Unformatted text preview: f (and likewise, as we add more z, it changes the productivity of y. The term, , then, captures the net change in productivity due to adding, marginally, additional units of y and z. To see this a bit more closely, suppose we had the separable production function we discussed in class,
,,
,
, where and are concave. In this setting, changes in y and changes in z have no effect on the productivity of the other input, so ≡ 0, and, in this case, 0 as we’d expect. From here, we can find the elasticity. I haven’t done this below (the elasticity was one reason we might want the derivative, ). To find the cross derivatives , , we do similarly as we did above: Set 0; we have 0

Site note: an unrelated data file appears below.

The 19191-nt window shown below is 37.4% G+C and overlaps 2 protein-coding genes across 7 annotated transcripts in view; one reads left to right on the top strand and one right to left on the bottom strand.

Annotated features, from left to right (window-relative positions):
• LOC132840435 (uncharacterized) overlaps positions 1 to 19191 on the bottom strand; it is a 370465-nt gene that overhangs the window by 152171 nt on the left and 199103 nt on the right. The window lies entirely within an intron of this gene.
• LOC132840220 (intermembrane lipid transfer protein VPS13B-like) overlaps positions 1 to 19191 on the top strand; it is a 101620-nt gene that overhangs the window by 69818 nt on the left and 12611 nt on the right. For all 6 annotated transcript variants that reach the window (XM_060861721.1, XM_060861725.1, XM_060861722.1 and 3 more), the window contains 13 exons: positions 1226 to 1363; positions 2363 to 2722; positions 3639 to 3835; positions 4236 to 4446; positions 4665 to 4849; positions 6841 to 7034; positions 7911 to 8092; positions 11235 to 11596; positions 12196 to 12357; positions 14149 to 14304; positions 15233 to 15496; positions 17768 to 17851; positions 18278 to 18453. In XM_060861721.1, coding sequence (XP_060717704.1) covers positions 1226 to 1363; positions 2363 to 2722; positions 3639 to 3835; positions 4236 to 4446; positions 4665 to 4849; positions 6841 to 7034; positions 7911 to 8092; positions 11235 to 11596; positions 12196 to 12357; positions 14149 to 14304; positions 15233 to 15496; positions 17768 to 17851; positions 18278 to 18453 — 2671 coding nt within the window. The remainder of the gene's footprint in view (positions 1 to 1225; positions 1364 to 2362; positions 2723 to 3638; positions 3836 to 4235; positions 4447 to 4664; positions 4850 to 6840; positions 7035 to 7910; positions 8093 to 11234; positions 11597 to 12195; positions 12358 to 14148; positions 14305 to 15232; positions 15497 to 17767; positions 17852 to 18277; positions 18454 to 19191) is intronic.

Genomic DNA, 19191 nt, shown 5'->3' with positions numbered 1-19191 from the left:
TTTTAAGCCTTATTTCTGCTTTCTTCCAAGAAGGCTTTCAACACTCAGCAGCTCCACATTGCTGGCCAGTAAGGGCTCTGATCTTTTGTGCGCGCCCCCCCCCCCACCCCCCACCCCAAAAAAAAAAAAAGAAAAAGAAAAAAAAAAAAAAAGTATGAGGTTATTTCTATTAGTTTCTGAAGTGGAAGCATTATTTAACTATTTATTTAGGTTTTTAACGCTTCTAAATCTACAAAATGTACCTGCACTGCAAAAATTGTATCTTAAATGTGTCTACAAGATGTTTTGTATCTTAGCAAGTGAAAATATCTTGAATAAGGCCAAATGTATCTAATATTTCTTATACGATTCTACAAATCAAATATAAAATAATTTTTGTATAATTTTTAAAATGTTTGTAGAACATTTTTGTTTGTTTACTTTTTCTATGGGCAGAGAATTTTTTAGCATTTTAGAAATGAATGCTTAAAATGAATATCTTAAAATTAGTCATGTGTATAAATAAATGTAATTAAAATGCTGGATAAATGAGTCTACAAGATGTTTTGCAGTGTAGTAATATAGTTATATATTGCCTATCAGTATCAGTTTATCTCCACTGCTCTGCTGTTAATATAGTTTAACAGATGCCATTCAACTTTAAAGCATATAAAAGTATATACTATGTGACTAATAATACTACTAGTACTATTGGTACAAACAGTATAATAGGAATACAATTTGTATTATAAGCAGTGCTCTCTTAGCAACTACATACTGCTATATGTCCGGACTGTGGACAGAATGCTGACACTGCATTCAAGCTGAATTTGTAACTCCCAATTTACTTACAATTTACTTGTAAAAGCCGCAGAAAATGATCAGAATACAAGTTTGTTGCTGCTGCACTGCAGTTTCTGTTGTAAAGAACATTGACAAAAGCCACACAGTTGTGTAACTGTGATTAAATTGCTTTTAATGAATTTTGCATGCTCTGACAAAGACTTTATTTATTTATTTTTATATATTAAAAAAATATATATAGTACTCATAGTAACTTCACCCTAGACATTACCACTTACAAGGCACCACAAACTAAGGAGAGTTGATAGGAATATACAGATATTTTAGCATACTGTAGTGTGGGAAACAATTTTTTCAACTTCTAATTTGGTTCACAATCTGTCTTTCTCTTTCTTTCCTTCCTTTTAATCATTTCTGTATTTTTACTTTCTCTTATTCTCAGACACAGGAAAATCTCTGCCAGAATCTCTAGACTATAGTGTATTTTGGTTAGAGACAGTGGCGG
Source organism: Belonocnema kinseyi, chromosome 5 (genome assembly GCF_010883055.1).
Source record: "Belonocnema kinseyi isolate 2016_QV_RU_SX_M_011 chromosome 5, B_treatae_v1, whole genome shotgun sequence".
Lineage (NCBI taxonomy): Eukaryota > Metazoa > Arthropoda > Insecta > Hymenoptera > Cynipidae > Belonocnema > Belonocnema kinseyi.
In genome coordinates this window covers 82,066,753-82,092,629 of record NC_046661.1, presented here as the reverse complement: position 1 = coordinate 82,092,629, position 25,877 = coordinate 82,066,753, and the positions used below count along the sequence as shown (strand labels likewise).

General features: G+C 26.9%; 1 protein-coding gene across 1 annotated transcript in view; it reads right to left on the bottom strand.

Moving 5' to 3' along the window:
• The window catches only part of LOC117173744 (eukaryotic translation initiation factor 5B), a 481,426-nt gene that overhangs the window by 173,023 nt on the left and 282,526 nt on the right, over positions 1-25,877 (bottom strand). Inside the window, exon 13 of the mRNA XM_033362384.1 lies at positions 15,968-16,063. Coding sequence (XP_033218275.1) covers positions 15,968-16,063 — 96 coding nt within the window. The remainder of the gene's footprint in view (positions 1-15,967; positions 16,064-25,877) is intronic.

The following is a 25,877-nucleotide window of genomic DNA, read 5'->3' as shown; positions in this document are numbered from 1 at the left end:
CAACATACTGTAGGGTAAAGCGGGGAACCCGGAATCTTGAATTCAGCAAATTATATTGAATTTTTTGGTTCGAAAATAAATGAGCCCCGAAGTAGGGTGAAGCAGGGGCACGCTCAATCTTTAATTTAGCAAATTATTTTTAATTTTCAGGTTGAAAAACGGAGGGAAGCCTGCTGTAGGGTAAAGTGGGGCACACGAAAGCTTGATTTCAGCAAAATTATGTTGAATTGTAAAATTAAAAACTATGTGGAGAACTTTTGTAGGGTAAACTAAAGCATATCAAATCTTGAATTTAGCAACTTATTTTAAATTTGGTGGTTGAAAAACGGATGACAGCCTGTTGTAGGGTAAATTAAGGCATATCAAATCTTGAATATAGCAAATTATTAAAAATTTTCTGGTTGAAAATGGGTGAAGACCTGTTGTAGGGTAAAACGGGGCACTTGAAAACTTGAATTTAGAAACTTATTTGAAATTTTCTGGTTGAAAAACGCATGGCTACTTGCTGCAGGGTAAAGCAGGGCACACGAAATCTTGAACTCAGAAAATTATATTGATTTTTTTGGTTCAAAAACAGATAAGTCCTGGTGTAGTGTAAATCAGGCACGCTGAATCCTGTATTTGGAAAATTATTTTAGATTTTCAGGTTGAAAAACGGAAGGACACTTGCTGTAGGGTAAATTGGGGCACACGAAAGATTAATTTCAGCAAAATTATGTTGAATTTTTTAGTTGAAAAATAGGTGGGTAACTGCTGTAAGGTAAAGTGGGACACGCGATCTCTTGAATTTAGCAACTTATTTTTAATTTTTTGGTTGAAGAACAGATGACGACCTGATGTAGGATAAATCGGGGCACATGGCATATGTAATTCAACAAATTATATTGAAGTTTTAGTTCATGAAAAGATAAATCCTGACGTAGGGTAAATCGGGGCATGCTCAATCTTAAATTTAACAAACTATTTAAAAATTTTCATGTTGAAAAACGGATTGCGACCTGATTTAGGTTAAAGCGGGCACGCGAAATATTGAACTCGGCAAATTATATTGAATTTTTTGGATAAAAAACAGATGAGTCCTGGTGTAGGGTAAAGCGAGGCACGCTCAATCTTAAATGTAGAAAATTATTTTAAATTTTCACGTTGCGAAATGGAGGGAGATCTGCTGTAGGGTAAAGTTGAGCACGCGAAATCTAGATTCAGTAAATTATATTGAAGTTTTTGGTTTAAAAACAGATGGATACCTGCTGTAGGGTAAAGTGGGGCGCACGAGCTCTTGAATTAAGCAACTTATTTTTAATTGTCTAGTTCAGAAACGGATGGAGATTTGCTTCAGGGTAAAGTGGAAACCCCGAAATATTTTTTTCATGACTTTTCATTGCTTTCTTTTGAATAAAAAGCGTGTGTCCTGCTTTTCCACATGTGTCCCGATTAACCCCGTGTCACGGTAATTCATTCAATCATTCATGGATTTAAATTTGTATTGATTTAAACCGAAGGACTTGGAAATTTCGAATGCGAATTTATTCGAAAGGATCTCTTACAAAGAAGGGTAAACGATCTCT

1 0 The determinant, Δ hasn’t changed, We have: 0
1
0
Δ Δ Again, the same sort of argument as we made above applies. Let’s look at the separable case, ,, ≡
,
. In this case, 0. Since the function is concave, we know that mean? 0, so 0 provided 0. What does this is the marginal product of x. If the price of the factor y goes up, w...
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 Winter '14
 Economics, δ, Ms. B, Ms. A, first‐order conditions

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